Some men just don’t seem to get the idea of consent
You wouldn’t need to lift too many rocks on social media to find the mansplaining, rape-apologists and the #NotAllMen Brigade. One told me on Twitter the other night that by sharing a bed, a woman grants permanent consent to sex and – because he’s had sex when he was drunk and (he claims) could not give consent – he was therefore a rape victim himself.
Some men just don’t seem to get the idea of consent and it always seems to be the ones who argue #NotAllMen. Those men are not all rapists – to agree with their pathetic hash-tag – but they clearly don’t think rape is a particularly vile crime or a pressing concern.
Rape is an absolute violation and there are never mitigating circumstances. Ever. I think we need to start thinking about mandatory minimum sentences for crimes of sexual violence and I think we need to then take into account circumstances of aggravation rather than mitigation.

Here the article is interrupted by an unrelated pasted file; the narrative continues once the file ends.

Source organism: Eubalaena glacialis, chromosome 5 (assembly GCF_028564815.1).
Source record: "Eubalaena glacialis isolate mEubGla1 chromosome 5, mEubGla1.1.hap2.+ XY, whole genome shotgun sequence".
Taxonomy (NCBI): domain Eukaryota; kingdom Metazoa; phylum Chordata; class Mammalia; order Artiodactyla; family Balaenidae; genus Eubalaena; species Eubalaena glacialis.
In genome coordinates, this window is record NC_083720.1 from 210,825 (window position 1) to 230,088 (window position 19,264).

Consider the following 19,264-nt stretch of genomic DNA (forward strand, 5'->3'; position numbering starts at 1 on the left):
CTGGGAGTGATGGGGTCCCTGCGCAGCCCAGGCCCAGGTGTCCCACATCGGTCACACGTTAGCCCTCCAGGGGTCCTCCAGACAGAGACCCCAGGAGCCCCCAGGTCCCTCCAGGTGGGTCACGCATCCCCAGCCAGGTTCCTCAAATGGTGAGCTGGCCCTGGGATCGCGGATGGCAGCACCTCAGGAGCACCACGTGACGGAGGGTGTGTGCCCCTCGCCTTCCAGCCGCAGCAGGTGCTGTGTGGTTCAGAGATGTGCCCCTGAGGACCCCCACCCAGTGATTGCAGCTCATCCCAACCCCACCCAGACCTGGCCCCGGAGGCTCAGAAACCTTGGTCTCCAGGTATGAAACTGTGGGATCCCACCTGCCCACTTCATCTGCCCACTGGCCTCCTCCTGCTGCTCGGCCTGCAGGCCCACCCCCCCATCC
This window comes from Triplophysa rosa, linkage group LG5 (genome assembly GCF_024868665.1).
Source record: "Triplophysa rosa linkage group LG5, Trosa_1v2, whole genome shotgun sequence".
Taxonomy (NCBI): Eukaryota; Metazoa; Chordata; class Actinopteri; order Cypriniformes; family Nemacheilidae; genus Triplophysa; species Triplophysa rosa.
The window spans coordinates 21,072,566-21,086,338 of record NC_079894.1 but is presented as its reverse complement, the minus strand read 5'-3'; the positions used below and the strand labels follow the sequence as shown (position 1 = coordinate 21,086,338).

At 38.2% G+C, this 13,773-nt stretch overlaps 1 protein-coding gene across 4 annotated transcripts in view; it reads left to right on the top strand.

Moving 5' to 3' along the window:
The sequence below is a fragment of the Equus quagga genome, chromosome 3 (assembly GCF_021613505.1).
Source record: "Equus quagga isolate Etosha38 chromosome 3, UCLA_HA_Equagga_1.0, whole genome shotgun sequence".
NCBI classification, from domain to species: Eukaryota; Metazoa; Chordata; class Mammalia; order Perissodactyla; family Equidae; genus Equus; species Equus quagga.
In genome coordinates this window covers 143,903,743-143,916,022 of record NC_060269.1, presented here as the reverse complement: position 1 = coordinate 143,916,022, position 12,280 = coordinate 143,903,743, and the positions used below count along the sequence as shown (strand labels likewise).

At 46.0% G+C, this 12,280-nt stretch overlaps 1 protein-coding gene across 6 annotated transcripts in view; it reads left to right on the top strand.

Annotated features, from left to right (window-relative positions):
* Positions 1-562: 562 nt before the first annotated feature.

I also think it obvious Mr Justice White is wrong and our judges most certainly do need training in relation to sentencing in crimes of a sexual nature.
As for the “Not All Men” brigade, why are you whining about your perceived victimhood rather than morally outraged that any man rapes? Why do you not embrace a duty of leadership to your peers and evangelise for feminism? Why do you not declare loudly that women are men’s equals in every right?
A victim of rape has been forced into a position of further vulnerability
Magnus Meyer Hustveit’s victim has waived her right to anonymity to highlight her case. “This is so much bigger than me,” Niamh Ní Dhomhnail told RTÉ, “and this case sends a clear message to Irish society that rape and sexual violence (are) not being taken seriously enough.”
I think Ms Ní Dhomhnail is incredibly brave but I feel ashamed to live in a country that would force a rape victim into a position of further vulnerability.
Rape is the second-most serious crime on Ireland’s statutes. Ireland needs to get serious about that.
The Dublin Rape Crisis Centre’s 24-hour national helpline is 1800 778 888.
Donal O’Keeffe is a writer, artist and columnist for TheJournal.ie. He tweets as @Donal_OKeeffe.